Evaluating current and changing recreational services of marine ecosystems: tourist’s valuation of climate change impacts
Marine ecosystems are constantly going through gradual changes. These changes affect economic sectors dependent on marine ecosystem services and consequently the well-being of humans using the marine environment. Decision makers need information about the impact of such changes on human welfare and in particular about the changes in the value of marine ecosystems to make well-informed decisions1.
This study attempts to both identify and quantify some of the key manifestations of one of the important drivers on marine recreational ecosystem services. Hence, we determined the recreational value of changes as a result of climate change in the Wadden Sea ecosystem. This study employs two methods:
The travel cost method to value the current (use) value of the Wadden Islands to tourists
A choice experiment to estimate the (use and non-use) value tourists ascribe to the projected change in ecosystem services.
Tourists are willing to pay a significant amount to prevent the effects of strong climate change on the ecosystem in the Wadden Sea. Neglecting tourists’ signals of their appreciation of seals, birds and an open landscape, potentially reduces the value that tourists assign to the Wadden Sea.
The changes due to climate change were presented by five attributes: number of birds, seals, pacific oysters, the presence of wind turbines and tourist tax. The selection was based on the motivations of tourists visiting the Wadden Sea123 and the expectation that the attributes will be affected by climate change.
The estimated Willingness to Pay (WTP) values range between 2,50 euro and 7,50 euro (Figure 1, interpret the WTP values as the WTP to avoid respectively a strong decrease in number of birds, decrease in number of seals and placement of wind turbines close to the coast). The study revealed that the presence of a high number of birds in the Wadden Sea area is an important attribute for tourists. The non-market benefits for tourists to avoid a decrease in number of seals are lower, but still substantial.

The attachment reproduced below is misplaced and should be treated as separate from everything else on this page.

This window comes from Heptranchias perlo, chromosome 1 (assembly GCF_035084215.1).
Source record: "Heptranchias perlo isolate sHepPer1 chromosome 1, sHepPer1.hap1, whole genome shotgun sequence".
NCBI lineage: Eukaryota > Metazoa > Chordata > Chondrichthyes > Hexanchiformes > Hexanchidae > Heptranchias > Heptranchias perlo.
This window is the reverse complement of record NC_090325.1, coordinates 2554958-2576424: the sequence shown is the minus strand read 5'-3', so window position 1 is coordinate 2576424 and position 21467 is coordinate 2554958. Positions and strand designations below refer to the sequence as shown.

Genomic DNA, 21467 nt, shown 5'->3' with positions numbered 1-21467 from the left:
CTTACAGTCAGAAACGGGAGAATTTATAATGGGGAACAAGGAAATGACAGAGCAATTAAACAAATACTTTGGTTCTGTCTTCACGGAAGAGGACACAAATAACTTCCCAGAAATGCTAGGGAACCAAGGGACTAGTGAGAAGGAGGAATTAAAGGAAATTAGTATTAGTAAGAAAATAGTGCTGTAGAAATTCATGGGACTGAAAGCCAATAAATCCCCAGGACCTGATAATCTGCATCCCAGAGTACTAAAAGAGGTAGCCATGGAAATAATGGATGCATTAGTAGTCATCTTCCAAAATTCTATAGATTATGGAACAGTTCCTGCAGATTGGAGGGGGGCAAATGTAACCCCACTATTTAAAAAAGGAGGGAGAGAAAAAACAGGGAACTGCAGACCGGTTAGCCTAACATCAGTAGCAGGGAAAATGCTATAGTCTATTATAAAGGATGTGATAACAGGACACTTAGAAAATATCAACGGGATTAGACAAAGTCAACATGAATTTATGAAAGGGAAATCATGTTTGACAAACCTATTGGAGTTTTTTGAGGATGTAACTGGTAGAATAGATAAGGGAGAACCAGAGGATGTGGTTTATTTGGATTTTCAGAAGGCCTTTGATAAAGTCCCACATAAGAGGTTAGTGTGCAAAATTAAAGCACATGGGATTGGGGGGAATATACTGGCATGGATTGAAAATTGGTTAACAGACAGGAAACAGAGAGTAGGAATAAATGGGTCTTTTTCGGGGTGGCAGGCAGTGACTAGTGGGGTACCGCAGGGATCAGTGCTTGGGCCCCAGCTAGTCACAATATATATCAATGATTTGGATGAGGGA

Aggregation of the values indicated that the non-market marginal benefits of avoiding the effects of the strong climate scenario is approximately 80 million euros per year. This suggests that the Wadden Islands will lose substantial value for tourists in a situation of strong climate change, illustrated by a strong decrease in birds a moderate decrease of seals and by wind turbines that will be placed close by the islands.
Tourists are willing to pay much less to avoid the low climate scenario, indicating that the loss of value for tourists in a situation of moderate climate change will be minor.
The current value of the Dutch Wadden Islands for tourists is approximately 450 million euro per year. The results show that tourists value the Wadden Islands as a tourist location and that they are prepared to spend a substantial amount of money to visit the Wadden Islands.
The estimation is done by conducting a travel cost study on the Wadden island Ameland. The Willingness To Pay per trip to the Wadden Islands for households is estimated between 601-635 euro, depending on the inclusion of travel time. Aggregating this, results in a value between 435-460 million euro.